Image: Fleming. Courtesy of Special Collections, Fine Arts Library, Harvard University
Who am I?
Born in Dundee in 1857, Williamina worked as a teacher before emigrating with her husband to the USA at 21. Shortly after, she and her child were abandoned and she worked as a maid for the director of the Harvard College Observatory (HCO), Edward Pickering. She was later offered employment at the Observatory and was taught how to analyse spectra from stars as the first of an all-women team of ‘computers’. She was made an Honorary member of the Royal Astronomical Society of London in 1906, and was presented with a medal by the Astronomical Society of Mexico.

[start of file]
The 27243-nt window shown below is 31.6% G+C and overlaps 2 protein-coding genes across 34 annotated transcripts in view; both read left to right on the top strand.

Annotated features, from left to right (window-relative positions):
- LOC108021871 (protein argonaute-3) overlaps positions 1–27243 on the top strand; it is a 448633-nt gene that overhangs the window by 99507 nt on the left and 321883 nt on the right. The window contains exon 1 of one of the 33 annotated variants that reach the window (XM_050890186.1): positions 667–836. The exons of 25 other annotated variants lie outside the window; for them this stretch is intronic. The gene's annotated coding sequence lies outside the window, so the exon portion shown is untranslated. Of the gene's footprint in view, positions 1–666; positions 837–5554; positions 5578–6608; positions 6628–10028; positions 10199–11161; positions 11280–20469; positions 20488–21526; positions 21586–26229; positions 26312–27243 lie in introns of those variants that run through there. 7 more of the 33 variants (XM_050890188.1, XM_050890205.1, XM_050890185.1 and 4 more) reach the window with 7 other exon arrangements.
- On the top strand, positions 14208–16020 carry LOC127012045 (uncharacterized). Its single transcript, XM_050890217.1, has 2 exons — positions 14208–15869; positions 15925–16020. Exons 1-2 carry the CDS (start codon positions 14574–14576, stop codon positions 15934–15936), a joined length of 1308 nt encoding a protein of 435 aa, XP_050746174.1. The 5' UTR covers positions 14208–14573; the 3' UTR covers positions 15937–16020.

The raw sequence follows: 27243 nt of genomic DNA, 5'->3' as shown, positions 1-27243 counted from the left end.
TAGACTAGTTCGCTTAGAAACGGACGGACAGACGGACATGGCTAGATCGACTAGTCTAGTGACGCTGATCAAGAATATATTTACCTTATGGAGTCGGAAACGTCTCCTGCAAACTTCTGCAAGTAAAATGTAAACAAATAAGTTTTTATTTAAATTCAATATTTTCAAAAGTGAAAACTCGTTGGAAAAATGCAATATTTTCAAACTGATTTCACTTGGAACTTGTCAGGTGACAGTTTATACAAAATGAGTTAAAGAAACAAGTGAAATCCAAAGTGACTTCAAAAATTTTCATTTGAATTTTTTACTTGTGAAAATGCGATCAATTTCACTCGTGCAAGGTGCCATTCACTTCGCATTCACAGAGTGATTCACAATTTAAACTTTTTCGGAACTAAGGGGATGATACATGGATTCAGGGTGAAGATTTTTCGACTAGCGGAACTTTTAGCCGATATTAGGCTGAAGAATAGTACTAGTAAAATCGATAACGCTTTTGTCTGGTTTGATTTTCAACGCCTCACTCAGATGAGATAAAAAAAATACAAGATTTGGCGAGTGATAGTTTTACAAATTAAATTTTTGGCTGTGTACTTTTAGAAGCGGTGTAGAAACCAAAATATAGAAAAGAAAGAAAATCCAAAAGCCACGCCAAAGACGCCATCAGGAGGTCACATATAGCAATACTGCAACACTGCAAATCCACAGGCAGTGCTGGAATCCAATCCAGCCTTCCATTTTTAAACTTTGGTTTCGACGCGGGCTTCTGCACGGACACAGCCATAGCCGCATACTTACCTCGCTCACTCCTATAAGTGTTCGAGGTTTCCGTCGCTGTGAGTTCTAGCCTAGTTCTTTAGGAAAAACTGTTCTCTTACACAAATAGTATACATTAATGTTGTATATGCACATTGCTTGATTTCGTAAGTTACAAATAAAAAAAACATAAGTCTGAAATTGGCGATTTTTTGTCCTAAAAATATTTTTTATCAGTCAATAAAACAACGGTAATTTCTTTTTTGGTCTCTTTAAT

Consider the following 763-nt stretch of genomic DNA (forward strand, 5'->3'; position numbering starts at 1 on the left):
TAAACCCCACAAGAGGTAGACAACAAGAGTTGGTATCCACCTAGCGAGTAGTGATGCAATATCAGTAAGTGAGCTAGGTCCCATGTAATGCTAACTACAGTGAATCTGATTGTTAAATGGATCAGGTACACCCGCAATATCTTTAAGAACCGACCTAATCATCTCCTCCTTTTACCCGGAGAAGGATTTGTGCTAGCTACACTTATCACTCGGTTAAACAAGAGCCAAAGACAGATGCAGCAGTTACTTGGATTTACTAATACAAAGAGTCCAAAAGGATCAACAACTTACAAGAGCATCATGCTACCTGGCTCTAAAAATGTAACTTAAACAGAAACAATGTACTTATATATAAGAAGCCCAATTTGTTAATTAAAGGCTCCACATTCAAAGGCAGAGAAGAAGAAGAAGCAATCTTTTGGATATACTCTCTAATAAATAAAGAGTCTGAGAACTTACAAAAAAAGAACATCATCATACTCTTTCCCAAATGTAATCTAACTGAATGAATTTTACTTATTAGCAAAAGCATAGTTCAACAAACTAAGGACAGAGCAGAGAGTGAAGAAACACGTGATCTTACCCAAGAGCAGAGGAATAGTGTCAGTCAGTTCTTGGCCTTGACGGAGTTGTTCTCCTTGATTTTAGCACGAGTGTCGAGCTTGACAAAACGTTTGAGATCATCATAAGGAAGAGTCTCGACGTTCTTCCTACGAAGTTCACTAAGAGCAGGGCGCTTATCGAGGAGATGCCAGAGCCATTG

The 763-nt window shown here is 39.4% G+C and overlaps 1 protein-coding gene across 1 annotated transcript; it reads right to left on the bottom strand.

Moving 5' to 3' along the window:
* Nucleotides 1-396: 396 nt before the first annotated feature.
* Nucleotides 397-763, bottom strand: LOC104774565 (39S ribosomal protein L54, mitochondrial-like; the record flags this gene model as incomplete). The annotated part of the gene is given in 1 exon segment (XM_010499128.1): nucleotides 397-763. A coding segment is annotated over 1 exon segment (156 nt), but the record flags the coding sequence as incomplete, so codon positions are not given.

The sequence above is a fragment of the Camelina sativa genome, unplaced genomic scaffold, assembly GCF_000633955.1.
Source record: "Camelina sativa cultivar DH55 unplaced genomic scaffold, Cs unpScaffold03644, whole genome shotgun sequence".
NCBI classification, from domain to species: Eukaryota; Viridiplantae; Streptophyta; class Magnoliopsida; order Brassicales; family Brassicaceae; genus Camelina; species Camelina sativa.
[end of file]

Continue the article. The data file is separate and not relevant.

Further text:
I am monumental because...
Whilst at the HCO she devised a system for classifying stars by the amount of hydrogen in their spectra (the colours of light given off by the star). Williamina discovered, amongst other objects, more than 360 stars, 59 nebulae (clouds of gas and dust in outer space), including the Horsehead Nebula in the constellation of Orion.
Why is my work important today?
Williamina catalogued over 10,000 stars and her discoveries greatly advanced astronomy. Her classification system led the way to the development of the systems used today.
With thanks to:
Catherine Booth of the National Library of Scotland
The Horsehead Nebula. © Jean-Charles Cuillandre, via NASA Blueshift under an Attribution 2.0 Generic license (CC BY 2.0)